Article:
Ephraim Gudgeon didn't enter the water with a simple splash, but a thud that cracked his world apart.
His 35-metre leap from Bay of Plenty's Omanawa Falls' cliff face on Waitangi Day 2017 fractured his T12 vertebra and paralysed him from the waist down.
"When I hit the water – because it was so high, it just felt like floor ... like hitting the ground. All I could remember was not being able to feel my legs," Gudgeon said.
Yelling for help, no one could hear him.
"So I just had to swim to the edge," he told accident insurer Accident Compensation Corporation in a recent safety campaign.
Mobile phone footage taken afterwards shows him limp, stretched on rocks by the water's edge when paramedics arrived.
He was 24 years old, a former Waikato swimming champion, international hip-hop dancer and fitness trainer.
Atop the falls, he had been alive with youth and keen to the adrenaline rush, but not his own mortality.
And in that Gudgeon isn't alone.
People getting injured while jumping into water from bridges, waterfalls and other heights is sharply on the rise, having more than doubled in the last five years, the Accident Compensation Corporation said.
In 2018 alone, there were 194 such injuries - mostly to young men.
Last year, the ACC paid claims to 36,515 people to help them recover from water-related injuries.
That equated to a "staggering" 100 injuries a day, ACC injury prevention leader Kirsten Malpas said.
To put the brakes on these numbers, the accident insurer has launched a partnership with Water Safety NZ.
"Last year, we helped 200,000 kids learn how to make smart decisions around water with the Water Skills for Life programme," Malpas said.
The organisation also invested in a kaupapa Māori water safety programme called Kia Maanu Kia Ora, and a Swim Reaper campaign aimed at young men, who are over-represented in water-related accidents and deaths.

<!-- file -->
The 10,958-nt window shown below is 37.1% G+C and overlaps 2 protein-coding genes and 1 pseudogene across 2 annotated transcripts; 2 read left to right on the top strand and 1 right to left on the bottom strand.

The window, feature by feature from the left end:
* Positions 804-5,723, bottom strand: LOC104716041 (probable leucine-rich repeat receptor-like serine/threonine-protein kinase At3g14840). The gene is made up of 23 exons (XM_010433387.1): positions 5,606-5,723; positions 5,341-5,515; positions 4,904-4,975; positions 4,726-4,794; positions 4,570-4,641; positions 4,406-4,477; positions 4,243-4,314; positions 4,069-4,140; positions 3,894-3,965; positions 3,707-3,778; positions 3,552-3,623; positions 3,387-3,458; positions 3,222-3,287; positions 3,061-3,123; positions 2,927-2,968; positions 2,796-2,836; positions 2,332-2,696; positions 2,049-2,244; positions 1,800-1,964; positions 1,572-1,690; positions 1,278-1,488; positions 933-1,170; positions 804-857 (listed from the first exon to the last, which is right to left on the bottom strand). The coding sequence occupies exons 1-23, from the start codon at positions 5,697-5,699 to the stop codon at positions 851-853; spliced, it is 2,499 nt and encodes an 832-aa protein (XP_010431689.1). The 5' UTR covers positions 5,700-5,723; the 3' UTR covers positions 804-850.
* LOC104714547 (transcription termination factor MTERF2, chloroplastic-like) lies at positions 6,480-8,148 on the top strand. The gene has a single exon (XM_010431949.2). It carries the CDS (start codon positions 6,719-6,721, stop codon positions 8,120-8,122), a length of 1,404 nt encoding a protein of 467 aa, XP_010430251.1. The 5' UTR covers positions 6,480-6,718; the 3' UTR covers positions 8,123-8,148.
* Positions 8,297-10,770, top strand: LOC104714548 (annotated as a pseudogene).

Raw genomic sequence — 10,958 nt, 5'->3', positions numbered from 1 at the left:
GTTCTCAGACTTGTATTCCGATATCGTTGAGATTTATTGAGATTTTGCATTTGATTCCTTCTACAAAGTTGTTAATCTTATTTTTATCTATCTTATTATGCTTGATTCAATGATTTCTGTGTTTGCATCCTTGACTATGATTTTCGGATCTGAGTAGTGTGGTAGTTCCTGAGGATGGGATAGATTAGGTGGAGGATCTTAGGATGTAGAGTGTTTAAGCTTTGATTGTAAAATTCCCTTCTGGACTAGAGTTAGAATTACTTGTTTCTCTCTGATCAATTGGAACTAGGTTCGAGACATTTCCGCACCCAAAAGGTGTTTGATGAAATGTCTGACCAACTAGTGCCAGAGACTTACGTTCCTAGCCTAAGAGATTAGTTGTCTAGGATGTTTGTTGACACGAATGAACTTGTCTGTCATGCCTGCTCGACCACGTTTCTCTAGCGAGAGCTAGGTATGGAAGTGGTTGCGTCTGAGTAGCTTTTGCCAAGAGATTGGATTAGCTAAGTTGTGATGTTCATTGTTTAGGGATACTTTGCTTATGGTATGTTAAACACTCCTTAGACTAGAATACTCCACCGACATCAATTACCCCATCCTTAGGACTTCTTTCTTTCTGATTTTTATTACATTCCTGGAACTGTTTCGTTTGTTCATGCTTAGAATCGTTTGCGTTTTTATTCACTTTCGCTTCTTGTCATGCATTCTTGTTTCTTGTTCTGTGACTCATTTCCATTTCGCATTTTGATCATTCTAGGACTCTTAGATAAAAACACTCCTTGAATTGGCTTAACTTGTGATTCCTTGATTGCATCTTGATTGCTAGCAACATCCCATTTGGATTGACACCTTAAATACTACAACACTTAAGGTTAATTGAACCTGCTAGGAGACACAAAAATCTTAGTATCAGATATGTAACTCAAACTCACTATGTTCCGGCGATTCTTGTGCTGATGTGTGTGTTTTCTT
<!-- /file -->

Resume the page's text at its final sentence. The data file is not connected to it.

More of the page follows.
Gudgeon is delighted to support the campaigns.
He urged others to spend a moment thinking about the consequences before jumping into any water.
"There were signs saying no trespassing and we just ignored them. It didn't really seem like a big deal to me, I thought I'd just jump, and it'd be fun," he said.
"I didn't think about the consequences. Or how it could affect, not just me, but everyone around me."
"Those first few days were hard. I think I cried every night for the first few months. There were a lot of tears."
Yet Gudgeon has no regrets jumping off the waterfall.
"I'm not saying I would do it again, but I am saying I'm grateful for the many opportunities, people I've been able to meet, and the work I've been able to do since my accident."
Remarkably, just six months after the jump, he was back at work in the gym.
In 2017, he had only recently married wife Arian and the couple have now moved from Hamilton to Gisborne to manage an Anytime Fitness outlet.
Most of the bigger-picture goals in his life are still the same, Gudjeon just has to go about them slightly differently.
Like finding ways to get about on his own.
"Becoming independent is the ultimate goal. Driving is a big part of that. Before I got a hand-controlled car, I couldn't go anywhere without Ari picking me up and dropping me off," he said.
"I consider being independent a huge blessing."
And it also didn't take him long to get back into his love of sport.
He thought about taking up wheelchair rugby or swimming in the Paralympics but found himself pulled towards bodybuilding.
While still in the hospital's spinal unit, he researched and discovered New Zealand had wheelchair bodybuilding competitions.
Nine months after the accident, he won NZ's Wheelchair Bodybuilding Federation nationals.
Then midway through last year - two years after the accident - he travelled to Canada for the 2019 Toronto Pro SuperShow and won its wheelchair bodybuilding.
That gold medal certified him as a professional athlete and allows him to compete in competitions, such as Mr Olympia.
Now Ephraim's dreams are of one day winning the Mr Olympia title, made famous by Arnold Schwarzenegger and growing the sport locally.
Stay safe this summer
• Watch out for rips, swim on a life guarded beach between the flags.
• Look before you leap; check for hazards under the surface of the water.
• Take particular care around rocks.
• Be sensible with alcohol when around water.